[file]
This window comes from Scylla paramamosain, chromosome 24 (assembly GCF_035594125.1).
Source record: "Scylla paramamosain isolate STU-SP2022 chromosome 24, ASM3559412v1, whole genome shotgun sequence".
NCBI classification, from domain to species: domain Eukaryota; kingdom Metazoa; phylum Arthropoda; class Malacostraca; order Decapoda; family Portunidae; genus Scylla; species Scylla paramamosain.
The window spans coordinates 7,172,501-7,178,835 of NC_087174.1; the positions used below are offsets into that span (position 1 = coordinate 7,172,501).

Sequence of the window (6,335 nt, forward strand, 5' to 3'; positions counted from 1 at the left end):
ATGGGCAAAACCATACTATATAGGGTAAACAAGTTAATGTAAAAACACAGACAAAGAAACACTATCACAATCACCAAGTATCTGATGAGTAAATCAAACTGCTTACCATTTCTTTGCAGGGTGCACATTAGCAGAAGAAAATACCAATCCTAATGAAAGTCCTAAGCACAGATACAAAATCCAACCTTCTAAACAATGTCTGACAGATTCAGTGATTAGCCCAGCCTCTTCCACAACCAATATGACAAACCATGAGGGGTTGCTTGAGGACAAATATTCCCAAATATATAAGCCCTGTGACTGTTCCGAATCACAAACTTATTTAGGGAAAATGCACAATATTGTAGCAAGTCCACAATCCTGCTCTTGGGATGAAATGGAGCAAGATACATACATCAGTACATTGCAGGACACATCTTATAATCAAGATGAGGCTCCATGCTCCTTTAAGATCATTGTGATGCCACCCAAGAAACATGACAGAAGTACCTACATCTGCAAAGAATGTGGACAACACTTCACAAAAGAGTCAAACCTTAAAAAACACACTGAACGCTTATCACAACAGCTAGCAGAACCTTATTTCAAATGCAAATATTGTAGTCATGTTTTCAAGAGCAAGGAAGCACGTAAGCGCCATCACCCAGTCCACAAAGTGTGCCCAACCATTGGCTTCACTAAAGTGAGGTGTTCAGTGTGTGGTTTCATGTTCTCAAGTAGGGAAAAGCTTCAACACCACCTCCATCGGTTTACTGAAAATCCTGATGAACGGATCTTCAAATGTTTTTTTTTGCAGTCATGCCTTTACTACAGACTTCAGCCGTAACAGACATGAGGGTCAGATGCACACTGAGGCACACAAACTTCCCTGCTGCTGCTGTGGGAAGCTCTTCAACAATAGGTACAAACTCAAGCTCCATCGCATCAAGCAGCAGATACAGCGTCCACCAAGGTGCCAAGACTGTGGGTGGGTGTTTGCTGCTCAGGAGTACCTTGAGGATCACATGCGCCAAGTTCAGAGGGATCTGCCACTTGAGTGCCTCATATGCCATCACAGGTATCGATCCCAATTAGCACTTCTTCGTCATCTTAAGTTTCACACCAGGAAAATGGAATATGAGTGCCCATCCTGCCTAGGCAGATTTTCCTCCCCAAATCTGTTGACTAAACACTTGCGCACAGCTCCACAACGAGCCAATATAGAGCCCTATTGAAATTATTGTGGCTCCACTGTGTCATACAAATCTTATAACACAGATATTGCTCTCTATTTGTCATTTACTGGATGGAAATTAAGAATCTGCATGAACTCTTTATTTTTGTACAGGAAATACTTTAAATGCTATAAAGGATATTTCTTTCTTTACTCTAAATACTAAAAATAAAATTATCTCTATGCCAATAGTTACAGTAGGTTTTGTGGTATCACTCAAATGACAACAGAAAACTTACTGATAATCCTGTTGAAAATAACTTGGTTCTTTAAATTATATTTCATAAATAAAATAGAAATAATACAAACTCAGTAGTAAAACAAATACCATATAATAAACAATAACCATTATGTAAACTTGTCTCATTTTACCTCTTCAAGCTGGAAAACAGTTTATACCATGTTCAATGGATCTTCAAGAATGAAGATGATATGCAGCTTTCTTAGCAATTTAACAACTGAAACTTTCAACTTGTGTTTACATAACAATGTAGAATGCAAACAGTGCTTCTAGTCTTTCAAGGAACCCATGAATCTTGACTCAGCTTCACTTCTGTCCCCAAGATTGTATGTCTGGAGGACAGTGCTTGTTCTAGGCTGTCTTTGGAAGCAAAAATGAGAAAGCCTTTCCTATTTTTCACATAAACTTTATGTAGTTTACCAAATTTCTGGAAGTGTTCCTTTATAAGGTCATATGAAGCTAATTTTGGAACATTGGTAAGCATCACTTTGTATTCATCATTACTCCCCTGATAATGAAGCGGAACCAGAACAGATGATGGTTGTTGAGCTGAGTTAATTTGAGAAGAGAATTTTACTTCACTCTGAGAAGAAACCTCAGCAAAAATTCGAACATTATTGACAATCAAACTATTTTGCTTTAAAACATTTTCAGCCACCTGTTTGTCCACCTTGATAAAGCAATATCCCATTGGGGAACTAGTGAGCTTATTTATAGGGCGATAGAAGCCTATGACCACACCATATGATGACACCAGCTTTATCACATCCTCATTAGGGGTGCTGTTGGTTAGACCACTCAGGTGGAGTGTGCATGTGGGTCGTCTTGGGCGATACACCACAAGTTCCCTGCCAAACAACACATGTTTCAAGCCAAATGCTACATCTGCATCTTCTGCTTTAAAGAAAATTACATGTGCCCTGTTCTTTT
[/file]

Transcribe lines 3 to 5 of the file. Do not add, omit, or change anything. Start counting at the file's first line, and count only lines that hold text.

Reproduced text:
NCBI classification, from domain to species: domain Eukaryota; kingdom Metazoa; phylum Arthropoda; class Malacostraca; order Decapoda; family Portunidae; genus Scylla; species Scylla paramamosain.
The window spans coordinates 7,172,501-7,178,835 of NC_087174.1; the positions used below are offsets into that span (position 1 = coordinate 7,172,501).

Sequence of the window (6,335 nt, forward strand, 5' to 3'; positions counted from 1 at the left end):